When the Germans invaded Norway in April 1940, all the Trotskyists there regarded the situation as that of a non-imperialist country invaded by the Nazis, and insofar as the Quisling government was immediately proclaimed, they also considered the conflict to be a civil war against the Fascists. They did not even know if the British had joined in for three or four days. He deals very fully with this short and critical period in his two books, some of which is summarised below. Nils did not hesitate but joined the mobilised forces at Hønefoss, bringing with him some anti-Fascist refugees, including veterans of the Spanish Civil War. They formed part of a column of troops in central Norway that was forced back into the mountains, and eventually had to surrender at Segelstag Bridge. The exiled friends of Nils, however, would certainly have been shot, as they would not have been covered by surrender terms, so, with the refugees, he skied off into the mountains, buried the uniforms, weapons and documents that they had on an isolated farm, and, coming down into another valley unoccupied by the enemy, hired a car and pretended that they were civilian Norwegian refugees returning to their homes in Oslo as the Germans had ordered. There the foreign comrades could be hidden, and eventually smuggled across to Sweden.

All the Norwegian troops who surrendered were sent back to their homes, and the officers had to give their parole not to continue the fighting. But Nils contacted some smugglers, and crossed by boat to Strömstad in Sweden. He took care to be arrested by the Swedish police rather than the army, who would have sent him straight back to the Germans, and got their permission to telephone a relation, a cousin of his father’s, in the Embassy in Stockholm. He had with him the documents that he had saved. After giving a talk to the Swedish General Staff on the recent fighting, he secretly left Stockholm and travelled north on the railways towards Narvik until two stops before a station near the border with Norway, where he had learnt that there would be police checks on people. He made off into the mountains on his skis, and crossing the ranges came down among the Norwegian, French and British troops who were still fighting in the far north of the country near Tromsø. Looking at the map, it seems he must have been a very hard man. There he commanded a battery of artillery and liaised with the French Army, the Chasseurs Alpins. But when France surrendered in June, the French and British forces were withdrawn. Nils again refused to surrender, took off his uniform, and pretended to be a civilian going home with a boatload of others to Trondheim. He got back to Oslo from that place by train, where he found he was in trouble with the Norwegian army for taking money from the regimental chest when he had escaped with his anti-Fascist friends, and for not keeping proper accounts. He made a tremendous fuss, saying his honour was impugned, and said that he would retrace every step and give an absolutely full account of his expenditure. This gave him the cover and opportunity to find his cache, get hold of all his hidden documents to take eventually to Sweden, and to hide the arms more conveniently elsewhere. After the war he gave a full account of his view of the period in Stormaktenes kamp om Norge og Skandinavia 1939–40: en militærpolitisk studie. I. Det tyske angrep på Norden (The Great Power Struggle over Norway 1939-40: A Politico-Military Study, 1: The German Attack on the Nordic Countries, Oslo 1948). This deals with the first few days after the German attack. An interesting and unusual point that he makes was that the young officers and NCOs in this conscript force were mostly ex-students who had often been influenced by the Socialist ideas of Mot Dag. German military reports of the time that he cites refer to these as ‘young fanatics’. They were much keener on resisting the Nazis than many of their elders. Alas, since the book was totally ignored at the time, he never followed it up with any further study.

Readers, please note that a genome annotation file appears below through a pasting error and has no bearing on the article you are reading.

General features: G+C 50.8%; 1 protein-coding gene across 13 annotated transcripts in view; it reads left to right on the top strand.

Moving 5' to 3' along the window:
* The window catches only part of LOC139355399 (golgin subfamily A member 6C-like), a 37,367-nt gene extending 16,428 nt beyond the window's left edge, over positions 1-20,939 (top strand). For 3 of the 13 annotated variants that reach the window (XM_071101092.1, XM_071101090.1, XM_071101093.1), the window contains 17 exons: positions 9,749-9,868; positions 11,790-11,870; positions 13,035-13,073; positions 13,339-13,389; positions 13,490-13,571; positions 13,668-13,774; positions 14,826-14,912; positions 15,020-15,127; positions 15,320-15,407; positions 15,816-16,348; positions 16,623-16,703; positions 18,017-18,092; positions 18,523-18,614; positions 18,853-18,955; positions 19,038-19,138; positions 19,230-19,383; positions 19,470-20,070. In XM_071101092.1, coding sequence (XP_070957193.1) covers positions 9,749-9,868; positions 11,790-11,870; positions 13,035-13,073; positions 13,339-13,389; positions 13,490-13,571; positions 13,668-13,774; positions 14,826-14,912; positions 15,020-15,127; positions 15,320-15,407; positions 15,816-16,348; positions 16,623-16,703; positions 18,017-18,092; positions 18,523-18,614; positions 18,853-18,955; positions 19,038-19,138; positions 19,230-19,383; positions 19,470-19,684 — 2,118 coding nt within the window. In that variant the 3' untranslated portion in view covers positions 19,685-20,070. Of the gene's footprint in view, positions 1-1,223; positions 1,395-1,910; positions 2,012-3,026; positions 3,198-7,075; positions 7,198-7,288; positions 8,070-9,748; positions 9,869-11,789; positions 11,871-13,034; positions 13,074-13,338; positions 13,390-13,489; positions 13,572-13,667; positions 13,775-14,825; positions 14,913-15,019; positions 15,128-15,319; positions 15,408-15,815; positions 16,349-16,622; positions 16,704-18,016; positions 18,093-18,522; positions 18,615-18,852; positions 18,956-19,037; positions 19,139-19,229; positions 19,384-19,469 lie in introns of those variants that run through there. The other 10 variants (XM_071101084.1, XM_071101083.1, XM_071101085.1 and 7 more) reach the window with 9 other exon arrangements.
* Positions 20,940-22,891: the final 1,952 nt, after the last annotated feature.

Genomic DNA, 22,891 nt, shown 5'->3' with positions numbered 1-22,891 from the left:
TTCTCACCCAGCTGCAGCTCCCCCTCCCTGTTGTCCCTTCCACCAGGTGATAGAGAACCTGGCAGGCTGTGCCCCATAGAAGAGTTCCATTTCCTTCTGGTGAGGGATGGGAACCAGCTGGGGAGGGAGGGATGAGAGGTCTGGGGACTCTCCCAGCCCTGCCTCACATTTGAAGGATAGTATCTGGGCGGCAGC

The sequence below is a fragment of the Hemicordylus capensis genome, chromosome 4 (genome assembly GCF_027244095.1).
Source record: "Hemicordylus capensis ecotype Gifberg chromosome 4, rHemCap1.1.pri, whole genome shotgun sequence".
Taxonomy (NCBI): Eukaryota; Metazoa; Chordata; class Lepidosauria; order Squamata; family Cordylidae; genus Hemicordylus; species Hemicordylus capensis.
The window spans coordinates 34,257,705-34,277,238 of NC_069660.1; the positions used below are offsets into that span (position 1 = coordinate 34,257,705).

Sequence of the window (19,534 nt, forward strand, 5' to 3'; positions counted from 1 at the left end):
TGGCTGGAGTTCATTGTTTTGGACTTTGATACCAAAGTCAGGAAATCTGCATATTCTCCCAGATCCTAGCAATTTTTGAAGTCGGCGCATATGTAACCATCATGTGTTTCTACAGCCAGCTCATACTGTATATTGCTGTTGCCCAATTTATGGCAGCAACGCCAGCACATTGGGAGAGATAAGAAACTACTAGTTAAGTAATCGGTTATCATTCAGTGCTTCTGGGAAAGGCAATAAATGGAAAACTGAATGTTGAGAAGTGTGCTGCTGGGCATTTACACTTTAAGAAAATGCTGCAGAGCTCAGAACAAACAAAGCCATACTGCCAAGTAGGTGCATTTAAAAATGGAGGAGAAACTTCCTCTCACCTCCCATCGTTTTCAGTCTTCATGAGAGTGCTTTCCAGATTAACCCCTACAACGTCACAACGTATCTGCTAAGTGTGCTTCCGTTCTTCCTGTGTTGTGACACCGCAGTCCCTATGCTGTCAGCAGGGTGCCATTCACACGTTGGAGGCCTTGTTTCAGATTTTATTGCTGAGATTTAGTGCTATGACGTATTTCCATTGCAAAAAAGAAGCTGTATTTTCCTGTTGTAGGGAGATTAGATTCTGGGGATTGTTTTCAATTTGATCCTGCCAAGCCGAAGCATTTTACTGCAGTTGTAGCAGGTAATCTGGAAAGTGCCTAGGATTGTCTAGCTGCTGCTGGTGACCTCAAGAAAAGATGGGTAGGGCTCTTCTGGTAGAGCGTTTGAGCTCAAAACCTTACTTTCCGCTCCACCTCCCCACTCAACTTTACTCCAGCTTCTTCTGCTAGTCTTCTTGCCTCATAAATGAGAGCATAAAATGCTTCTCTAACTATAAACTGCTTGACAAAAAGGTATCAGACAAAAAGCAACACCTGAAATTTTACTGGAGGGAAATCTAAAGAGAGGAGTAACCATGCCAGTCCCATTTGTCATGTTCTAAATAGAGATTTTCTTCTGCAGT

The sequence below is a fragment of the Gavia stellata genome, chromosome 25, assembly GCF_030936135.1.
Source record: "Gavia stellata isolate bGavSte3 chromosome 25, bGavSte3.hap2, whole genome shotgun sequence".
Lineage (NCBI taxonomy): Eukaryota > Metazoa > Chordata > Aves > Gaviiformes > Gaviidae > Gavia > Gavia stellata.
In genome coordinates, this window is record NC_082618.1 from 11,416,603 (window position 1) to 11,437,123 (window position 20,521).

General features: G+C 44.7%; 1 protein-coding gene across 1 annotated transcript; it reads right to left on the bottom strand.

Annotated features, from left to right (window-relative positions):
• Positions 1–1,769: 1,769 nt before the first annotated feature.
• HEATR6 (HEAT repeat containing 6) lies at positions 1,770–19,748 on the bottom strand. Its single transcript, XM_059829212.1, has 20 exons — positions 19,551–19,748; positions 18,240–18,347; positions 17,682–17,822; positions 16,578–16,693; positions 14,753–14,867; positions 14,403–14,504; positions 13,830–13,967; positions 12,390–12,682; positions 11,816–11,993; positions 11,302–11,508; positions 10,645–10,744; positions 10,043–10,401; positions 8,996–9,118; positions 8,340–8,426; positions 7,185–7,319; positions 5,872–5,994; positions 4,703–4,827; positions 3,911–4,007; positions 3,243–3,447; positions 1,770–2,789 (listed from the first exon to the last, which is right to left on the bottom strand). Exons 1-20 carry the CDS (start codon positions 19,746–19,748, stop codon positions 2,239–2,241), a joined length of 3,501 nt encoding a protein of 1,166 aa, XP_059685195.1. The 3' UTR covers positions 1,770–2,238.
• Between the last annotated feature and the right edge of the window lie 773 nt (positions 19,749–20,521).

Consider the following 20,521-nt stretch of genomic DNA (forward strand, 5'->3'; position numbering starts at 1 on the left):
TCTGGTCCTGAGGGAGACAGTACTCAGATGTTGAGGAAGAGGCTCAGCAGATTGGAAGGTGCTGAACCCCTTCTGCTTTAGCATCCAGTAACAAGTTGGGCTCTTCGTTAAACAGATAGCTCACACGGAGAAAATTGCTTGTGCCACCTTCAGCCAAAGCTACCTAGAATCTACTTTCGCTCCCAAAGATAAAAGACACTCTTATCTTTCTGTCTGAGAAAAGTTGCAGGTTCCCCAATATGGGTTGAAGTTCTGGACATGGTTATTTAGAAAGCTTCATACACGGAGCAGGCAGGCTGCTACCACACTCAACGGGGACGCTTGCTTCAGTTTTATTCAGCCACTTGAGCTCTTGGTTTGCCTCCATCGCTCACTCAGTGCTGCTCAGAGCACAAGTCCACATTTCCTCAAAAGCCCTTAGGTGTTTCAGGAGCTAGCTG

In the early months of the Occupation, Nils took an active part in preparing the labour movement for the repression which he knew would come. He went back to Sweden legally in October 1940, and collaborated with the Swedish High Command by building a network to supply information about the Germans. He was flown out of that country to Britain in 1943. He had left a piece to be published by a Swedish Syndicalist trade union publisher under a pseudonym (Harald K. Johansen, Den norska tragedien, Federativs, Stockholm 1943, published from a Norwegian manuscript). As it gave an account of the first 48 hours of the German invasion in 1940, when the government and King got away to Elverum just north of Oslo, and had to decide what to do, this caused a row, and he was threatened with a court-martial. In the confusion the young reserve officer and Trotskyist was present, and spoke in the discussion. To his amazement, and quite contradicting his Marxist preconceptions, though the right wing wanted to make a deal with the Nazis, the King and Crown Prince were determined to fight it out. The King broadcast to the nation to resist, and furiously denounced the Luftwaffe for its ‘unchivalrous’ behaviour in bombing civilians. From that moment sabotage started. In England he met an activist from the Polish Bund, Lucjan Blit, and sought to find out what had happened in Russia to his friend Walter Held.